Accounting for health spending

 

Sir, – You report (News, July 28th) that the ESRI believes that additional expenditure of up to €12 billion may be needed to fund primary, community and long-term health services over the next 14 years. I suspect one could add the usual zero to that.

Leo Varadkar wants the additional €4 billion committed to health expenditure in last October’s budget to be made permanent (“Varadkar to call for huge boost in health spend”, News, June 19th). Pat Leahy pointed out that this would represent a step-change for spending on a health service which is already one of the most expensive in the world (Analysis, June 22nd).

Why would we give yet more billions of euro to a health bureaucracy which consistently produces mediocre results with a world-class budget? If yet more money could solve the well-flagged problems in our health service, we wouldn’t have a problem. We have tried that approach year after year.

We don’t have far to look to identify a key obstacle. Martin Wall reported that the HSE is to introduce significant rationalisation of its central corporate structures (News, June 15th). This follows a review commissioned in late 2019 by Paul Reid, the HSE’s chief executive. Paul Reid is reported as saying that the HSE’s governance structures “had become quite complex with some areas of overlap within and across various corporate functions”.

The HSE’s Health Service Employment Report shows the growth in employment numbers over the period between October 2013 and January 2021. The increase in headcount in the most senior “executive management” roles was from 172 to 364, an increase of 112 per cent.The corresponding increases were 82 per cent in senior management, 62 per cent in middle management and 17 per cent in clerical.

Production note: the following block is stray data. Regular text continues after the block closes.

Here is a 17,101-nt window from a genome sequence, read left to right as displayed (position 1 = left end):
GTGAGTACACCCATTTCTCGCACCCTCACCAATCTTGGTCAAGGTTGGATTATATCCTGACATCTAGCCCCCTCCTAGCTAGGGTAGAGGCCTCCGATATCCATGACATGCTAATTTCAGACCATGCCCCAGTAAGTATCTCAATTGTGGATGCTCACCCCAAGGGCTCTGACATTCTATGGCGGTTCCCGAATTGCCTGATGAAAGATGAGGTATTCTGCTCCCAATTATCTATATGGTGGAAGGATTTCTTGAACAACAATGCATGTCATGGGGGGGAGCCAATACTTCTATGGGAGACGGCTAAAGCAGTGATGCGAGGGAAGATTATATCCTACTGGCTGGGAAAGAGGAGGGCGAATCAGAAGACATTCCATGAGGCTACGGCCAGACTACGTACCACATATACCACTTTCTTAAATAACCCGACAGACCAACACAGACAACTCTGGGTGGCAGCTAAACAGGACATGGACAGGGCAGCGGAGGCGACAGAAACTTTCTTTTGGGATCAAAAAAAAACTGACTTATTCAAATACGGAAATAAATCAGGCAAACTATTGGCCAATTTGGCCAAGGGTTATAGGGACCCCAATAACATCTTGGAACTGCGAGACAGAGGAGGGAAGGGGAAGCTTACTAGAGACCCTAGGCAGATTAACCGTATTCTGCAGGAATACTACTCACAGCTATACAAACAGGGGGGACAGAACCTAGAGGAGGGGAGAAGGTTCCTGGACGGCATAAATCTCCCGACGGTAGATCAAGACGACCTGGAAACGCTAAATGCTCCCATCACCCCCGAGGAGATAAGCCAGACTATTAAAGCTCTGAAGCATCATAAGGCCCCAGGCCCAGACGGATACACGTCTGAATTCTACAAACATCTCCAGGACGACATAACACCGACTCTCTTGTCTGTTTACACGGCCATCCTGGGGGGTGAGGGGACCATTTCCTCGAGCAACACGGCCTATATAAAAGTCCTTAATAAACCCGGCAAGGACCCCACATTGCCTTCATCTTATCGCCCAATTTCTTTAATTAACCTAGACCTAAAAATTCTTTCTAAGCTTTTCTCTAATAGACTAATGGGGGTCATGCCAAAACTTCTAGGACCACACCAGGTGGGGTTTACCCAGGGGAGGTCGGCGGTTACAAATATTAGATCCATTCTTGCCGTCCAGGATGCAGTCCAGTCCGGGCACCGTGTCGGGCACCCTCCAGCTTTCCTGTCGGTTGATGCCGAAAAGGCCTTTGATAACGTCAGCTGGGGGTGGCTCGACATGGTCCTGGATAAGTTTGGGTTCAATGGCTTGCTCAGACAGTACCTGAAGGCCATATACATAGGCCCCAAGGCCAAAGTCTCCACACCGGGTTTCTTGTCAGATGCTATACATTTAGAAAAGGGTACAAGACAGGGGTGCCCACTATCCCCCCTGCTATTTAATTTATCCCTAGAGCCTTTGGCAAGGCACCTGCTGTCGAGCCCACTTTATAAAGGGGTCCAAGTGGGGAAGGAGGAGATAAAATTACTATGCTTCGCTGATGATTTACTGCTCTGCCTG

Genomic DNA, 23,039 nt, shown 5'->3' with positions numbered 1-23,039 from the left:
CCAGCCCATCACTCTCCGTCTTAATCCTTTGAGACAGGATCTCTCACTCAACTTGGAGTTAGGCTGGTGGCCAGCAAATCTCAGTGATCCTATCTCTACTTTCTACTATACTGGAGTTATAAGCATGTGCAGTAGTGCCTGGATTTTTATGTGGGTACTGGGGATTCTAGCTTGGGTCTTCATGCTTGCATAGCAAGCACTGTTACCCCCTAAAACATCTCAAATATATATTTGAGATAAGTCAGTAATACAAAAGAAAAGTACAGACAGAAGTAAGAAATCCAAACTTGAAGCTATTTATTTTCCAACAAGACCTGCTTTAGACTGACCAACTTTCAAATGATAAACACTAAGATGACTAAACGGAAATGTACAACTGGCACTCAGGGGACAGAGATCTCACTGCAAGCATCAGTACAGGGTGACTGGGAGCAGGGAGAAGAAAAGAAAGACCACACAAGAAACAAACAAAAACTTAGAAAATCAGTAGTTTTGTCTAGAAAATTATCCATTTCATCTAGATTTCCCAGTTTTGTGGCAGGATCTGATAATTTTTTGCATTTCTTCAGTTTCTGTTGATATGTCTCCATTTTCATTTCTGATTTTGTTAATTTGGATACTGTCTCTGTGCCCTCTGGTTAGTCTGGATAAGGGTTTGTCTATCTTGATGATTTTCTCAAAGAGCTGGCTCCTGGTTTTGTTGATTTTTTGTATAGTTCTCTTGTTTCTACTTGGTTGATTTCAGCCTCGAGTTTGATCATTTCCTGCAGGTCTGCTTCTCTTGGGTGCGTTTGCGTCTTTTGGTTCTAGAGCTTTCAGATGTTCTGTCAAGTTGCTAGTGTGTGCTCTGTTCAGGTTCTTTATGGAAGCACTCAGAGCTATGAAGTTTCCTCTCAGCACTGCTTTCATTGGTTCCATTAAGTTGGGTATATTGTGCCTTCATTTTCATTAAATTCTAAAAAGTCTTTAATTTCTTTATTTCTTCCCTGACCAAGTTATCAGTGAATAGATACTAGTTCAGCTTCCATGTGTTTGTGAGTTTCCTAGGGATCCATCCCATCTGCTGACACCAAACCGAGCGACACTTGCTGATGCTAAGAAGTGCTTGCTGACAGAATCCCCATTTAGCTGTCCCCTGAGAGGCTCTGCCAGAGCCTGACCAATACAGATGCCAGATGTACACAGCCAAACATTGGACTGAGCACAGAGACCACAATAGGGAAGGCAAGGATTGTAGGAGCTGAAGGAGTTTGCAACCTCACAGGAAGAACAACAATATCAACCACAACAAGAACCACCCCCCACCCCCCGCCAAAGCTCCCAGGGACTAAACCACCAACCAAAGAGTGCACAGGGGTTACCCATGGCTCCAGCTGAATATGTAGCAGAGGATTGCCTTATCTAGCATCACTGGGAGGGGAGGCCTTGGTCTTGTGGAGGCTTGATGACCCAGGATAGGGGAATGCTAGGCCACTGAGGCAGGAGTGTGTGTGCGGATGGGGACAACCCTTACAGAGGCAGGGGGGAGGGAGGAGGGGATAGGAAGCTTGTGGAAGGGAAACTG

The leaders of any large organisation, assuming that they feel a sense of responsibility for spending money wisely, might reasonably be expected to review its central corporate structures before doubling up on senior management roles. But the HSE is a law unto itself. It puts the boots on the ground and then carries out a review which finds that there are areas of overlap within and across corporate functions. I think most of us in this other world would not have needed 18 months to reach that conclusion.

But, despite the planned rationalisation and the elimination of overlap within and across functions, the HSE is able to tell those who are overlapping and the rest of us who pay for it that no voluntary redundancy scheme to reduce staffing levels is seen as required at this point.

Many years ago I was studying business at the onset of the computer age. One of the textbooks gave warning that computers would not be a panacea for the problems of business – “if you computerise a bad system you just speed up the mess”. For computers and business read money and the HSE. Throw more money at the HSE and we will still have a mediocre health system. It will just cost more. – Yours, etc,

PAT O’BRIEN,

Rathmines,

Dublin 6.